Head-end (ingress node) replication uses more hardware resources. VTEP tunnels are usually implemented with virtual interfaces, and every multicast entry (remember: broadcast is just a particular kind of multicast) contains numerous outgoing interfaces (VTEP tunnels)… but still: all you need for ingress replication (as opposed to traditional bridging) is a longer bitmask. Every decent data center switching ASIC supports at least 128 remote VTEPs per VNI – problem solved unless you’re building a huge fabric.

Long story short: there’s no significant difference in hardware resource utilization on edge switches. Bridging is bridging, no matter how it’s implemented.

For more bridging-versus-routing details, watch the Switching, Routing and Bridging part of How Networks Really Work webinar.


  1. From the packet forwarding perspective, broadcast is just a very specific case of multicast. Unknown unicast flooding is a specific case of broadcast. ↩︎

2 comments:

  1. As a small addition, traditional proxy ARP does not stop propagation of ARP broadcast in the layer 2 domain. Thus many vendors use the term ARP suppression when ARP broadcasts are not only answered by an edge switch (the first hop router, usually the ToR), but the request is suppressed instead of flooded.

    [Yes, this does interfere with devices expecting to glean information from ARP packets which usually go everywhere in the layer 2 domain.]

    Replies
    1. Traditional proxy ARP replies to the ARP request (without propagating it any further), admittedly with the MAC address of the router, not the remote endpoint's MAC address, so I'm guessing ARP suppression truly is a better term to use.

    2. Yes, providing the correct end-system MAC address instead of the gateway MAC address is a difference to traditional proxy ARP.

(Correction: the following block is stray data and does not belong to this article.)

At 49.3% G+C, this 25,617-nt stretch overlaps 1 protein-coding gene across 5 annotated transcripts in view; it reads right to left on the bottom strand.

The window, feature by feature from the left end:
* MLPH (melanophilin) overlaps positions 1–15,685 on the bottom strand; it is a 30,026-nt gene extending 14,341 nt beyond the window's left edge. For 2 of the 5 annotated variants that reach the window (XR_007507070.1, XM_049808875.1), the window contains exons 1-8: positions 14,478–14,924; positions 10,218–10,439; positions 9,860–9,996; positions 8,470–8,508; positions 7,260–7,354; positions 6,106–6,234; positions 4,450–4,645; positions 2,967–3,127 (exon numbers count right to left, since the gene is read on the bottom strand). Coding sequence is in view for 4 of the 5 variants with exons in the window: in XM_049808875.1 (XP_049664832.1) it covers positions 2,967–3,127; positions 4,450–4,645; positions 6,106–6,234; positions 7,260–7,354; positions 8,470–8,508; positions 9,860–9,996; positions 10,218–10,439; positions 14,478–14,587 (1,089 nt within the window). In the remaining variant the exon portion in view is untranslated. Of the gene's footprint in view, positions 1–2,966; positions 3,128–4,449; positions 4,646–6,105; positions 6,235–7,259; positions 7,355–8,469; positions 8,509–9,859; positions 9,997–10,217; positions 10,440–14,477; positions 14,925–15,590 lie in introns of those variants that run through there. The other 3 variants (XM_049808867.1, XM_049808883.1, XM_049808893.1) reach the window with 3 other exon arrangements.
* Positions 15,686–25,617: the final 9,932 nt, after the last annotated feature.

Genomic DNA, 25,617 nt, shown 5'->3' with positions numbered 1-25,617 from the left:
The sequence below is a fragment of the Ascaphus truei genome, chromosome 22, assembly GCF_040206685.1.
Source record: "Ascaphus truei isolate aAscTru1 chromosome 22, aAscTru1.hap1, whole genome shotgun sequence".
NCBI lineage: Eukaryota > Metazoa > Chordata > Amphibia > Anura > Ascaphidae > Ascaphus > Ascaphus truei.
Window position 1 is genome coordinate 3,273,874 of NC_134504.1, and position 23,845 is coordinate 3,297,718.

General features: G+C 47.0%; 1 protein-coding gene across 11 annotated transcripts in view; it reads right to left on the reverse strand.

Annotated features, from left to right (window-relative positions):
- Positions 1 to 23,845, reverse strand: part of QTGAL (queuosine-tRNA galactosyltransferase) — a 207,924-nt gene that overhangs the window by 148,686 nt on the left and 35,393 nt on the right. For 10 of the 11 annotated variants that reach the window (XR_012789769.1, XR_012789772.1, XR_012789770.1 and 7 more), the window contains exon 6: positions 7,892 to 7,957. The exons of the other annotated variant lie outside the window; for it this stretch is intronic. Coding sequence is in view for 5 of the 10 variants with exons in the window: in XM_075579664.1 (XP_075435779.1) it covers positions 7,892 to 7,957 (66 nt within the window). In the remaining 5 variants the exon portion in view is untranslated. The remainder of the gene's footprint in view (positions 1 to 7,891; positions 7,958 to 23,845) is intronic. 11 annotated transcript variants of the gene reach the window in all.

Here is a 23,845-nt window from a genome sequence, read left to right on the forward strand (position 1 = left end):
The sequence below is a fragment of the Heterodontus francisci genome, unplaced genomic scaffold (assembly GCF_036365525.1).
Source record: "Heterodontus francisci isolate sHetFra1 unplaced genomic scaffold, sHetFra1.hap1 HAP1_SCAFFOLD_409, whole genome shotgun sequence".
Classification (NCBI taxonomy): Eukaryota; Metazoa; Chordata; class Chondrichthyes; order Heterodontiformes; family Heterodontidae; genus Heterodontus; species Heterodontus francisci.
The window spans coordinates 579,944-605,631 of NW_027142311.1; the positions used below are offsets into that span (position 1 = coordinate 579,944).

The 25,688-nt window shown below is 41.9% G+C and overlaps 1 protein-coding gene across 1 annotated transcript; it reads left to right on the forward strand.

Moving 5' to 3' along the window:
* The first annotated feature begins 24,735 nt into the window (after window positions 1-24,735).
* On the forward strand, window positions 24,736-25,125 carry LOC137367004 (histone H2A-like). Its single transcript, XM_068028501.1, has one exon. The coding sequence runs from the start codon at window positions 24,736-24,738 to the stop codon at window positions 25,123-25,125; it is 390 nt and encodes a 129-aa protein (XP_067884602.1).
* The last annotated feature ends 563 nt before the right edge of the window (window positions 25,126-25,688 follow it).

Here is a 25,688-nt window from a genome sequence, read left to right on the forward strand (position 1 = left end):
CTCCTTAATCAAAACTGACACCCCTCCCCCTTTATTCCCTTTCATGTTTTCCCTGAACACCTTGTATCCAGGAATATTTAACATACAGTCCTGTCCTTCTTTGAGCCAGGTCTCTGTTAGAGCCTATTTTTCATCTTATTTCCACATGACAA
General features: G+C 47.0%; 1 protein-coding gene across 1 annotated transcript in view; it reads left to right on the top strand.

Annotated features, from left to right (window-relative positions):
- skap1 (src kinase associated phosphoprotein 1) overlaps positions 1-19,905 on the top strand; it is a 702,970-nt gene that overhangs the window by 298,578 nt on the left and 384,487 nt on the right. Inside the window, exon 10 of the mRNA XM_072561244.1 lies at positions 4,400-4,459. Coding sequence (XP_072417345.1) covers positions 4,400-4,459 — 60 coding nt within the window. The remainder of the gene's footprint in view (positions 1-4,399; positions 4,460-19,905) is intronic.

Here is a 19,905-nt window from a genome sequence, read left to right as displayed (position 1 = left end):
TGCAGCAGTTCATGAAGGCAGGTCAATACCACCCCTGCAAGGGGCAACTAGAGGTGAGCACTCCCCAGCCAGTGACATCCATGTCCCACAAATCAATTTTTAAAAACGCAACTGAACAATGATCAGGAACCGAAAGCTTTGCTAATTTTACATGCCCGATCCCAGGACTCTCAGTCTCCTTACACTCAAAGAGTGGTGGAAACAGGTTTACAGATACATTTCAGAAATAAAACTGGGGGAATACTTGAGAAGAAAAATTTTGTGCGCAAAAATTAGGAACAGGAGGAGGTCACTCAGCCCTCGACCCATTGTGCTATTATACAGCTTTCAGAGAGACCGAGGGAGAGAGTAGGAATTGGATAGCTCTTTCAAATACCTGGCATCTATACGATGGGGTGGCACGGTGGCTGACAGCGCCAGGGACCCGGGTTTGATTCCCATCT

Because the device implementing ARP suppression knows the answer to the question, the question is not needed to be sent to anyone else. The integrated routing and bridging (IRB) in VXLAN/EVPN fabrics allows to suppress the ARP request flooding of transparent bridging, so this is often done.

      Traditionally, proxy ARP was used on a router connected to a yellow cable (or an emulation thereof). The ARP request reached every system connected to the (emulated) cable. The router sent an answer, using its MAC address. Of course the router did not propagate the ARP request any further, but the transparent bridging did.

  2. One thing worth nothing would be evpn multi homing Vs mclag with virtual vtep implementations. I can see here how this would use asic differently.

    Evpn multi homing is an overlay multi path, since a Mac address with 2 or more "uplinks" it's basically layer 2 loop, you need to use multiple tables and additional ASICS resources.

    In the case of multi homing, you have :

    Mac Address - - > ESI - - > multiple vteps - - > multiple underlay next hops/paths

    In the case of mclag with virtual vtep you have:

    Mac address - - > single vtep - - > underlay ecmp